Journalists urged to report factually on Covid-19

Journalists have been urged to practice factual reporting and be sensitive to Covid-19 victims as they cover issues around the pandemic.

These remarks were made by media researcher Dr Delta Ndou on Friday during a female journalists round-table hosted by the Center for Innovation and Technology (CITE), Cultural Information Trust (CIT) and Amakhosikazi Media to discuss challenges faced by female journalists in covering the Covid-19 pandemic. 

Dr Ndou said journalists must be wary of the choice of words use as they write their articles, explaining that some type of reporting perpetuates stigmatisation of victims. 

With special reference to Bulawayo’s Covid-19 case number 21 coverage, Dr Ndou highlighted that the manner in which the issue was covered created intense harm to the affected family. 

According to media reports, one of the family members, who is a health worker, contracted the virus while attending a positive patient and as a result the other members were infected too. 

“When writing stories, it is important to gather all the required facts from all the concerned parties. The manner in which the issue of case 21 was reported on caused a lot of alarm amongst people. The amount of damage that has been caused is now too huge and to retain the situation will take a lot of work,” she said. 

“There is need to be sensitive about the effect of the choice of words used in story writing. The media audience is bound to believe what is published first before any other issues hence it is important to be balanced and factual everytime.”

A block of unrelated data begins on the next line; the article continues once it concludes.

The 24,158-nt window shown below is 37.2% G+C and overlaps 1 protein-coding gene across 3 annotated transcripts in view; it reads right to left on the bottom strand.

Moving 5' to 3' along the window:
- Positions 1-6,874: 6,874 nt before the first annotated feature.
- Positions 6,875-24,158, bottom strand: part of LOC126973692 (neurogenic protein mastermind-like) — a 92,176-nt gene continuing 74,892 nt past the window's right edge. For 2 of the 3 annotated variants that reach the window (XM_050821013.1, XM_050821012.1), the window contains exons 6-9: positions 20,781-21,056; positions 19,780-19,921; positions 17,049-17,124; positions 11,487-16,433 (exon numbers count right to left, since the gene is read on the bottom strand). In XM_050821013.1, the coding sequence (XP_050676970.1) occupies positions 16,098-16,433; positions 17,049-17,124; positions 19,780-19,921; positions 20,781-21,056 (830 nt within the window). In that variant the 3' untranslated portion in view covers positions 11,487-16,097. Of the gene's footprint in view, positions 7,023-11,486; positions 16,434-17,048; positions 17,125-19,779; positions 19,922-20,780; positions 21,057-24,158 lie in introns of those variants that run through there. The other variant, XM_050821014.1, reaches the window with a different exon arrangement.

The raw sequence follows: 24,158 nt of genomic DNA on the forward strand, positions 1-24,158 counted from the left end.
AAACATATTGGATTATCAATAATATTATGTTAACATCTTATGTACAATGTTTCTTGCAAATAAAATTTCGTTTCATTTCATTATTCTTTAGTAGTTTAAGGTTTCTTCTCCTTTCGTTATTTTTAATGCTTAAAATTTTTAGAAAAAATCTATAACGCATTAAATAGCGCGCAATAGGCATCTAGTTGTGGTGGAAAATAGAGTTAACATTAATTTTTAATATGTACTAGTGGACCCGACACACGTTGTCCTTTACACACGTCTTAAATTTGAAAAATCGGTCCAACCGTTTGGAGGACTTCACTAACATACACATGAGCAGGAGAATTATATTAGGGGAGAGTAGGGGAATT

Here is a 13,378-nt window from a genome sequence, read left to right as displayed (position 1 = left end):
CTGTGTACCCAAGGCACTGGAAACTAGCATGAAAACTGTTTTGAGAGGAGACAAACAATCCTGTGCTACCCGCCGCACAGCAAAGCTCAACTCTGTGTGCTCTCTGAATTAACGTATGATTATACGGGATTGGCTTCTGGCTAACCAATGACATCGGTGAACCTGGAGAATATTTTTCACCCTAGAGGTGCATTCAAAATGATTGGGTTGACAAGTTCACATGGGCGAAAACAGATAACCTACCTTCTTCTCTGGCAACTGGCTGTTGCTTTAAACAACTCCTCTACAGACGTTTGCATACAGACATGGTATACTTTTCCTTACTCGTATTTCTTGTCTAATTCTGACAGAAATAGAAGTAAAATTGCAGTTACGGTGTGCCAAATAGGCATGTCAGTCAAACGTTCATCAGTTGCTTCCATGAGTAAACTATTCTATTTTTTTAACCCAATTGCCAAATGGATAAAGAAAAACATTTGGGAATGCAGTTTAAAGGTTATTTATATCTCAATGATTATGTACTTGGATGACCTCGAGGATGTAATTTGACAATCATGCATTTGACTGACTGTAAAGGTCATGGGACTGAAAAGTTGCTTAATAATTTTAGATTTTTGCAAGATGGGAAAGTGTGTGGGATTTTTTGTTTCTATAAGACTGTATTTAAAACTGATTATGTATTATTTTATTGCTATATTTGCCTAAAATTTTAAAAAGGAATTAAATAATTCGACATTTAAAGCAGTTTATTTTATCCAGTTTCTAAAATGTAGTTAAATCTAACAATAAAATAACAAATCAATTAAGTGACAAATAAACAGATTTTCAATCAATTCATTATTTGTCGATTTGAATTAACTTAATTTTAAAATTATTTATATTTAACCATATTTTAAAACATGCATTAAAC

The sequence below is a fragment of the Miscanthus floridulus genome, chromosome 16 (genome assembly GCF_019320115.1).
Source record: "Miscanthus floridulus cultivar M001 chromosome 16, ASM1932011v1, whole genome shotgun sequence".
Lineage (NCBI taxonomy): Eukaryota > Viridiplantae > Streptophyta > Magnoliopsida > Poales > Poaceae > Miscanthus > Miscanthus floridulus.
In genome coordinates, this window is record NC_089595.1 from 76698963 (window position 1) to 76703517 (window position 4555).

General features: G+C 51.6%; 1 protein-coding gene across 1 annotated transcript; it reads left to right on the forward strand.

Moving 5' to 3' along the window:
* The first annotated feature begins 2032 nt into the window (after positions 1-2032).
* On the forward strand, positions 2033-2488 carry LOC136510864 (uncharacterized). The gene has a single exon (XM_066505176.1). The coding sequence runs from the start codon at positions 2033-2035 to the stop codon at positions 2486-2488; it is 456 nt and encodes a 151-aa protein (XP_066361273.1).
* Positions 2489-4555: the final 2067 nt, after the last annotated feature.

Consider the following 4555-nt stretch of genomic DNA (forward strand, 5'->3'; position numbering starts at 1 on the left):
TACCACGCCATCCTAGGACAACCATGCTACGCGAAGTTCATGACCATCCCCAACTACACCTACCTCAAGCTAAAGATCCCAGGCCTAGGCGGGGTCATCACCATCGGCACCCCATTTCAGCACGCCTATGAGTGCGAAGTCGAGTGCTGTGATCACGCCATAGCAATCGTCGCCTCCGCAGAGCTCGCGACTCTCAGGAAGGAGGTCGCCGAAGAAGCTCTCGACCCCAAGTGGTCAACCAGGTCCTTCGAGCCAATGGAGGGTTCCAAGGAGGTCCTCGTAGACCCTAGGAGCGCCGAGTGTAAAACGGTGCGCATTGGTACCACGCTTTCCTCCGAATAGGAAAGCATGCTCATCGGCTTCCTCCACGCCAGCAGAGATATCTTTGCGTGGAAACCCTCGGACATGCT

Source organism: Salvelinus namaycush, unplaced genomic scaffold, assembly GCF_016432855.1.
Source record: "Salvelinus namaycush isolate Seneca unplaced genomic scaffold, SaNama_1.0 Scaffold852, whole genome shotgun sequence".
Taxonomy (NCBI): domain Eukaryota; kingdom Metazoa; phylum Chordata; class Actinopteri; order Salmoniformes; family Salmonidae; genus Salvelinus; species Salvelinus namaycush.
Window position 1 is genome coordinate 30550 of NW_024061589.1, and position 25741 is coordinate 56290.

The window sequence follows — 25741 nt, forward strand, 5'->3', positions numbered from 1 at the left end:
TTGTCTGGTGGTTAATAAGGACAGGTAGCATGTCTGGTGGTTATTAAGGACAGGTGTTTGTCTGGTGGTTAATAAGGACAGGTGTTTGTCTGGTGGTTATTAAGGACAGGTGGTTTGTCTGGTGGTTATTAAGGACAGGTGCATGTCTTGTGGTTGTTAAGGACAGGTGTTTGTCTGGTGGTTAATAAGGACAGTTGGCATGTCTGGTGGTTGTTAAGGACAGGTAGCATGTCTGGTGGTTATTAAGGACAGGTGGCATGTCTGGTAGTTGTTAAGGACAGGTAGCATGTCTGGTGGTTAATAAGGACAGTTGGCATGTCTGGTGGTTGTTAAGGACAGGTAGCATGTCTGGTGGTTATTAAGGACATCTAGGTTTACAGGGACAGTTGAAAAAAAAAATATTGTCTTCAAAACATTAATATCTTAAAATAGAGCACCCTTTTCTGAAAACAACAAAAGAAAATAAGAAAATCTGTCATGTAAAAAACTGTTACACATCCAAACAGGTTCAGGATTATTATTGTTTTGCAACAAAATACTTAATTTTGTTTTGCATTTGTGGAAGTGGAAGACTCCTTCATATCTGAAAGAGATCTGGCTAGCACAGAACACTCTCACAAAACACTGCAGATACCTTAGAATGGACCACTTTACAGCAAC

Dr Ndou noted that beyond giving people statistics of the Covid-19 pandemic in the country, it is important for journalists to remember that there are humans behind the figures and their lives remain impacted in different ways. 

“It is important for journalists to reflect on the impact of their stories hence they have to be ethical when handling stories of Covid-19 victims,” she said. 

Case number 21, who also attended the round-table, said their lives have not been the same since then. 

“We were badly affected by the reportage. What hurts us the most is the fact that we were never given an opportunity to say our side of the story. Right now people still look at us as careless residents who went around infecting other people,” she said. 

“Right now our careers are hanging in the balance, we are not certain what the future holds. Our neighbours hardly interact with us anymore all because of the damage that emanated from the media.”

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